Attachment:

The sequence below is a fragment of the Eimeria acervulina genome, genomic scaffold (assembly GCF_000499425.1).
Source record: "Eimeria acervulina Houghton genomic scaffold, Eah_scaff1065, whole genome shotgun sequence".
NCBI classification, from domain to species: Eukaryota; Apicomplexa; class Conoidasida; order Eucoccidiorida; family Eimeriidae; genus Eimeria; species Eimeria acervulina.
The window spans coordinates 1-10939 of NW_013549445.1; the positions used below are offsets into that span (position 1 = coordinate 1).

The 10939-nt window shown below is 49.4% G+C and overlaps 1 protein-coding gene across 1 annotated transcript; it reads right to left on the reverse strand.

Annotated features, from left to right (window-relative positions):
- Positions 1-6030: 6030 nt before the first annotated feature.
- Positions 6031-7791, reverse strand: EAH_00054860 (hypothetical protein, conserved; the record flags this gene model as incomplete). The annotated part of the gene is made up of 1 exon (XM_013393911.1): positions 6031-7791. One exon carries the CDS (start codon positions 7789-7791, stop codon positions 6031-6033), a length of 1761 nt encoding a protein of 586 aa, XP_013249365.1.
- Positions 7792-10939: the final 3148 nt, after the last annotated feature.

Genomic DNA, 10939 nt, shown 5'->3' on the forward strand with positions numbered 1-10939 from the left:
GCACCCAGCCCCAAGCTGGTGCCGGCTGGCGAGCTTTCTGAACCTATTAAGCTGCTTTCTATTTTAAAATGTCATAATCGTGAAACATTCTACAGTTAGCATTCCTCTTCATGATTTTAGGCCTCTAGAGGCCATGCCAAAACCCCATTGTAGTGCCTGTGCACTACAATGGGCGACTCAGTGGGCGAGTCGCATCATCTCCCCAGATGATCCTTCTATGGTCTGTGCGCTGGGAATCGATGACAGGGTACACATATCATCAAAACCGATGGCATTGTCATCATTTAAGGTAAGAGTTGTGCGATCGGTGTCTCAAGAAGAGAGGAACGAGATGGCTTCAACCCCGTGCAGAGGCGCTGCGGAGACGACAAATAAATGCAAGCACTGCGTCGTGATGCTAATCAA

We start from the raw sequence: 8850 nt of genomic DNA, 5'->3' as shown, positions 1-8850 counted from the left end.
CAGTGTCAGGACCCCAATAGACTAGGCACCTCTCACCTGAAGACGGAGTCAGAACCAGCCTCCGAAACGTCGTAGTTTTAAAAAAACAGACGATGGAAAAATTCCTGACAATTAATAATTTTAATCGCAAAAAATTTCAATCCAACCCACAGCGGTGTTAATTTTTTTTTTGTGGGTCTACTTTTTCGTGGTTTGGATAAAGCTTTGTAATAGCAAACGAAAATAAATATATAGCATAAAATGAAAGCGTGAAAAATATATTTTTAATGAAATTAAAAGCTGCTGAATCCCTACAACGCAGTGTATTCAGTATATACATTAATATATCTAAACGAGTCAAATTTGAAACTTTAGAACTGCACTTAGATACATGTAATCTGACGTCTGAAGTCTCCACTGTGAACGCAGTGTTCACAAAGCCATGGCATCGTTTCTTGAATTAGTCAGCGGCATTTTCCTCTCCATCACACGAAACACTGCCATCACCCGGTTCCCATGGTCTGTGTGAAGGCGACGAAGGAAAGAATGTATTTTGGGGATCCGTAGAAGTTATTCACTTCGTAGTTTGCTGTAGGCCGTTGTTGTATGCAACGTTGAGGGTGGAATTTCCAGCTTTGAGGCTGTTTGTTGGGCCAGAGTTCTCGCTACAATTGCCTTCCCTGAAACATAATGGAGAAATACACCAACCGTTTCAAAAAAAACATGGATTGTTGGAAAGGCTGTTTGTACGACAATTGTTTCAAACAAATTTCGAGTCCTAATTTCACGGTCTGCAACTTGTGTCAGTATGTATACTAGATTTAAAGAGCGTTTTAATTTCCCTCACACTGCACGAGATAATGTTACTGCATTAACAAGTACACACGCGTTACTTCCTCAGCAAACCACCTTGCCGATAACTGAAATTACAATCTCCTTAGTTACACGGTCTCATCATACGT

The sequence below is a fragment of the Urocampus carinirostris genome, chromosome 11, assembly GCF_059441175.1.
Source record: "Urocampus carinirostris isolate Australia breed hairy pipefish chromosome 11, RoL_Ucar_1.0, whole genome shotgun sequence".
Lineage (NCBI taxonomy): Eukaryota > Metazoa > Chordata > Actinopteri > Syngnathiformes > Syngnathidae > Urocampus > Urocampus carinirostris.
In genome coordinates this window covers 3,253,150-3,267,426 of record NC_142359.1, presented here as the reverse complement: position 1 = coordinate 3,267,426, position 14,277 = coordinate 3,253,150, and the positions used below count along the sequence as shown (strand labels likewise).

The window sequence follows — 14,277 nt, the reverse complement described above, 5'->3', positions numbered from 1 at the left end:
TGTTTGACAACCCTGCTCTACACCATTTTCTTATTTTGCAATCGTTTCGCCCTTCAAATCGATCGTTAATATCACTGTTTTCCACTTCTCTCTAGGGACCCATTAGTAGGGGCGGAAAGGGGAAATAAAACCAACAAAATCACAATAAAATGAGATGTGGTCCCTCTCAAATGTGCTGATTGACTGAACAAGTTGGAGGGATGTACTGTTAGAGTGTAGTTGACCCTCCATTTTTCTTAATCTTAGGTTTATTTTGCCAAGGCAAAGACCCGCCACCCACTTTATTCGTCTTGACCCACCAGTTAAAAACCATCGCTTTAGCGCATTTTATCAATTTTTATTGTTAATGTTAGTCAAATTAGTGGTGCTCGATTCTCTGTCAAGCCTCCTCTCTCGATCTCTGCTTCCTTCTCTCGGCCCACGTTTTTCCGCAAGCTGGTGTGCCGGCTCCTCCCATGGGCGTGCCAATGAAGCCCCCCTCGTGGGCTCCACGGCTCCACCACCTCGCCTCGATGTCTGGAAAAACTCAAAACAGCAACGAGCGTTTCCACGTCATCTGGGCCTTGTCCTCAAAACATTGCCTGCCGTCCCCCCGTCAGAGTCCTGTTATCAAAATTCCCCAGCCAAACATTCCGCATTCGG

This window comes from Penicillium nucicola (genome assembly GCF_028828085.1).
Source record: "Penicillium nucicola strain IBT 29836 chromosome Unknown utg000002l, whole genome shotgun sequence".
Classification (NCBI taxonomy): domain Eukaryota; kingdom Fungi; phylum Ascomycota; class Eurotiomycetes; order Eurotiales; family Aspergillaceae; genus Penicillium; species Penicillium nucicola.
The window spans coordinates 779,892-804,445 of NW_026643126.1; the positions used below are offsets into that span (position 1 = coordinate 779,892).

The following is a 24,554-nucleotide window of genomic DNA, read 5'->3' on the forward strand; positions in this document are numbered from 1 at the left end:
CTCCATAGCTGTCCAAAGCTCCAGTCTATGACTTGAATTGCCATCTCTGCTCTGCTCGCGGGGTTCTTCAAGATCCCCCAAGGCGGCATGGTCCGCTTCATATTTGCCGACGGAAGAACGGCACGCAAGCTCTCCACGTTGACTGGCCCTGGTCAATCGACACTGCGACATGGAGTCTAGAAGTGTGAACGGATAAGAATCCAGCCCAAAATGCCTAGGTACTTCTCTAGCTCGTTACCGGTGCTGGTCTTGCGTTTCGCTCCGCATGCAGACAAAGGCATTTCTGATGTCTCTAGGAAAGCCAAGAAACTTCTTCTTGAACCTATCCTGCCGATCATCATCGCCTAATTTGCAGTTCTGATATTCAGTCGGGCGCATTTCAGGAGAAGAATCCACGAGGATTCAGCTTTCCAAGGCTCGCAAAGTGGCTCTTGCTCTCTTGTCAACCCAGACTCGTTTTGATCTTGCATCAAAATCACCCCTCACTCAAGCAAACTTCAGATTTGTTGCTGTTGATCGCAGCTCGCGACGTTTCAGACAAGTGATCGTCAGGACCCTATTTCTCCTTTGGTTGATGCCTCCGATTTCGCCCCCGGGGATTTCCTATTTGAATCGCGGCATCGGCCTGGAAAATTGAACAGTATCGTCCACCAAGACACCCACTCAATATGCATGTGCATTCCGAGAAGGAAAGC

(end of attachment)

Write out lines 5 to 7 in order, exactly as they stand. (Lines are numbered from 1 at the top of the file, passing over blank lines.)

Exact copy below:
The 10939-nt window shown below is 49.4% G+C and overlaps 1 protein-coding gene across 1 annotated transcript; it reads right to left on the reverse strand.

Annotated features, from left to right (window-relative positions):
- Positions 1-6030: 6030 nt before the first annotated feature.